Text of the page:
Hannah uses this time to day-drink with Elijah, who has to say “I told you so.” (He did!) Elijah’s theory on Tad is that he’s “coming out in chunks.” More about his gay experiences will be revealed in time, according to Elijah.

While Hannah’s immaturity may be over the line, her predicament is understandable. She wants to be supportive of Tad’s coming out. Still, it not only forces her to reexamine her own childhood, but also makes her consider her father in a sexual manner.

Loreen isn’t being particularly motherly either, choosing to view Tad’s sexuality as her own personal failure. She’s also taking her bitterness out on her daughter.  “Everything I have ever told you about anything, I want you to disregard it. What the f—k do I know? Who gives a shit anyway?” she tells Hannah over the phone, while smoking. And, like Hannah, she is discussing her personal life with people who are maybe not the most appropriate candidates for soul-pouring. One of her gay students has told her that Tad is going to be a “daddy.” When Hannah says she’s uncomfortable, Loreen responds: “Think about anal sex. Now that’s uncomfortable.”

Elijah, meanwhile, has decided to help Tad, taking him shopping, without much thought as to how Hannah will react. (“He’s such a daddy” is Elijah’s assessment.) Hannah asks her father if he’s ever been with a man. While he says “no” at first, after a knowing look from Elijah, he reveals he was with a guy senior year—but it was “mostly dry humping.” They’ve reconnected on Facebook though—so, according to Tad, “who knows what the future holds?” (“Full on anal!” Elijah cheers with his fingers crossed. Lots of talk about anal sex this episode.)

Hannah has had enough, so she decides to repeat some advice she was given: “I think what you two need are some serious boundaries.” Maybe Hannah has learned something.

Ray, Shosh, Marnie, and Desi

In absence of a job, Shosh is throwing herself into planning the party for Ray’s election as community board chairperson. (Where’s Scott?) Ray wins, but Marnie is the real story here. Let’s count the atrocious things Marnie does at this party.

  1. She tells Desi she wants to keep their engagement a secret.
  2. She approaches Ray by singing a Marilyn Monroe-style “Happy Birthday, Mr. President.”
  3. She immediately tells Ray about the engagement, explaining that he helped her. Ray starts babbling.
  4. She takes the microphone and tells the entire room of strangers about the engagement.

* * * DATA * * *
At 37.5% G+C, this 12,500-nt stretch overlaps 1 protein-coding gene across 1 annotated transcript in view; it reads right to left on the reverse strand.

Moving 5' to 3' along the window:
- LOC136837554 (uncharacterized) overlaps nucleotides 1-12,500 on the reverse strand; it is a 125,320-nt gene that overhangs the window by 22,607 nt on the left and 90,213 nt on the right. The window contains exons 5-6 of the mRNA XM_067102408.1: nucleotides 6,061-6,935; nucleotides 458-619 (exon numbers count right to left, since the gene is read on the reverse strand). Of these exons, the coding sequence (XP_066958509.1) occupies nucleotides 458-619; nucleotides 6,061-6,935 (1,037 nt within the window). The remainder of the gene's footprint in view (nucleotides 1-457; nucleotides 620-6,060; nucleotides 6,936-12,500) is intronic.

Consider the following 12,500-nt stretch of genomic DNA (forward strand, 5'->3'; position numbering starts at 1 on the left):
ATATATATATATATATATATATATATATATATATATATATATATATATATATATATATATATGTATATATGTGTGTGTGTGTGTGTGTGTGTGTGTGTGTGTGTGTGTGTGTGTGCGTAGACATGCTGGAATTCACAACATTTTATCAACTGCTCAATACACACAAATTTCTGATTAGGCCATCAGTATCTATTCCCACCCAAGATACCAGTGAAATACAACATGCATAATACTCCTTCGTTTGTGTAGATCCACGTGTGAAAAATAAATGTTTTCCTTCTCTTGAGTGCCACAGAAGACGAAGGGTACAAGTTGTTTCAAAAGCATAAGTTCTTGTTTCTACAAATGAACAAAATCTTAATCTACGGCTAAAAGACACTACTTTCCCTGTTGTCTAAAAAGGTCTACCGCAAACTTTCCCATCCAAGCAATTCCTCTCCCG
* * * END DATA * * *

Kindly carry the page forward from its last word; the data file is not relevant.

Ray, naturally, is devastated by this news. He’s still harboring feelings for Marnie, and those feelings start pouring out as he stands on a chair giving his victory speech. Though he begins with a Ralph Nader quote, he goes off script, looking straight at Marnie when he says: “Whatever happens, please know that I promise to always always be here.” It’s veiled, but her eyes reveal she knows exactly what he’s talking about. This makes her decision to make the event all about her either delusional or mean.

By the time Marnie makes her announcment, Hannah has arrived. Ray and Hannah blandly say how happy they are; Hannah’s in shock over the news that her friend is getting married. “I’m faking it,” Ray admits. “I’m faking everything,” Hannah responds.

Extras

“He reads bi.” – Elijah on Barack Obama.

“It’s a lot of cargo pants, I would think.” — Elijah on “the gays in Michigan.”

“I would bet my house seats to If/Then that, like, in one month, he’s going to be like, ‘Well, I did have this college roommate, and we did have feelings for each other, but we never did anything.'” – Elijah. Who else?

“There’s a cake with your face on it that ended up looking a little bit more like Muammar Gaddafi, so I’m going to do a little bit of damage control frosting-wise.” Sometimes Shosh surpises with her points of reference.

“Colored doors are a reason to live.” – Ace

Sausages are the most awkward food for the most awkward Ace/Jessa/Mimi-Rose/Adam dinner party.

When Marnie says she’s sorry to interrupt at the party, Hannah adds: “She is so not sorry to interrupt.”